Monday, May 09, 2005

'tis the season

for starters, it looks like i (dave) will be the sole poster to this blog, so unless any entry says otherwise, you can assume that it's me.

late this afternoon i managed to capture some good radar images of a splitting supercell in central texas. the shear profile favoured the right mover, and it didn't disappoint. the right mover of the pair continued, and the left mover dissipated. as the storms were at their peak, the spc got a report of 4 and a quarter inch diameter hail--that's just over 10 cm!! when we're out on our chase, i hope we don't run into that--softball-sized hail can ruin vehicles and stop a chase.
the largest hail i've ever seen was about this size, back in july of 2001. i was amazed that the hail didn't smash the windshield, but it didn't. blind luck, i suppose.

as for last night's convection just south of the border, it seems i was right. there wasn't enough low-level moisture to produce tornadoes, although there was one point in the evening where there might have been. it was this time that i also managed to capture on radar, last night. thunderstorms developed rapidly in the warm sector just north of fargo, and moved northward. just to the south of grand forks, the storms intersected a warm front or an outflow boundary--i'll leave it for you to decide what it was--and at that point, one of the storms had that look to it. the kidney bean, hook echo look. but it only had it for one or two scans of the radar.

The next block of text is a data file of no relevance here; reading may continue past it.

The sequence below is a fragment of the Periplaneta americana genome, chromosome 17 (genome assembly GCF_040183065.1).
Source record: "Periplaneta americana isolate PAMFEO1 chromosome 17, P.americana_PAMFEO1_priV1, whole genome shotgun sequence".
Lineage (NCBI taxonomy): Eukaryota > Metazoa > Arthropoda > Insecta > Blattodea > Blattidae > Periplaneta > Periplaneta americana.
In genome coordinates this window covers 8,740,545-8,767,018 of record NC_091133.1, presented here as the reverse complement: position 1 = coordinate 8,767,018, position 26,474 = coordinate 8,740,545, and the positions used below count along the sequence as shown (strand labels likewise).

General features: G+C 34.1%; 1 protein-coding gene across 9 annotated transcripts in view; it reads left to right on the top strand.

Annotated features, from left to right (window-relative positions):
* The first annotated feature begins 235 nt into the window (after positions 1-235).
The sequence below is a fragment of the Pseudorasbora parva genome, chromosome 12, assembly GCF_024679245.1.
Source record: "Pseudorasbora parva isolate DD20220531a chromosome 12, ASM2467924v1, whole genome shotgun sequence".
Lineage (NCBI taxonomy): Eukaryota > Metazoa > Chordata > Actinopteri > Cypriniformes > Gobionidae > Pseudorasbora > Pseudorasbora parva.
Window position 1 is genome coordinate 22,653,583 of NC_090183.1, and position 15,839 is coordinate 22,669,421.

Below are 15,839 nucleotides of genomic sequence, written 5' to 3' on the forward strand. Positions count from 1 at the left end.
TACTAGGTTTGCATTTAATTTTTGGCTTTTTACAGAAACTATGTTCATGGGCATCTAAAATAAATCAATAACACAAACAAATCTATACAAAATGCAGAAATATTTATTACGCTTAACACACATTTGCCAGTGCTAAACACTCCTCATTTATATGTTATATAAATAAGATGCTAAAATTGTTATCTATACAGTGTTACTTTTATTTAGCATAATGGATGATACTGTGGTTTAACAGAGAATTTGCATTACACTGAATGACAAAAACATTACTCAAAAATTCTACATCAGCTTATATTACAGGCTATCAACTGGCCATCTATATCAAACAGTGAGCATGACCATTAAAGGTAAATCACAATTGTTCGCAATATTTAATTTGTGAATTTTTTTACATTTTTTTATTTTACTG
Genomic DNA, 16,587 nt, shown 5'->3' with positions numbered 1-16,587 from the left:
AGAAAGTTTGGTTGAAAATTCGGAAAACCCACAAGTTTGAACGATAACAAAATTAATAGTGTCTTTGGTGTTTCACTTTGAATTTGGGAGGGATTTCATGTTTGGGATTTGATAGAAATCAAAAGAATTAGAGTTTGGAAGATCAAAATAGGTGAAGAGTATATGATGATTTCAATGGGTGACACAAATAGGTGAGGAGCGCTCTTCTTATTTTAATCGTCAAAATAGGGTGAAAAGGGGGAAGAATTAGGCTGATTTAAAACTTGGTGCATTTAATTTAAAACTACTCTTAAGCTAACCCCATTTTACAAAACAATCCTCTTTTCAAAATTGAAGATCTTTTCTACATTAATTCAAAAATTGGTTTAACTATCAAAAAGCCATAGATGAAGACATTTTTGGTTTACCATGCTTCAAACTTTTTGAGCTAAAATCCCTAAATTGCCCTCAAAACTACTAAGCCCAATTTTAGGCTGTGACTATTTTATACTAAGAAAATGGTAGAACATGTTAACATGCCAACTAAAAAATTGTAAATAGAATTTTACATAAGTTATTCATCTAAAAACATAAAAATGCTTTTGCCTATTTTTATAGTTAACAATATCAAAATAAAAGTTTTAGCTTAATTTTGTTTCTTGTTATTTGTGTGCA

now, i'm not saying that it had a tornado down at that time, but if it were possible at all during the storm's lifetime, it was possible then. at the very least, it was likely very visually impressive. to boot, there was no rotation evident from the doppler images i had available to me. but then again, if there was a tight circulation, you never know....

so look for those radar images, both of today's texas supercell split, and of yesterday's storm-warm front interaction, in the science area of weather central soon.


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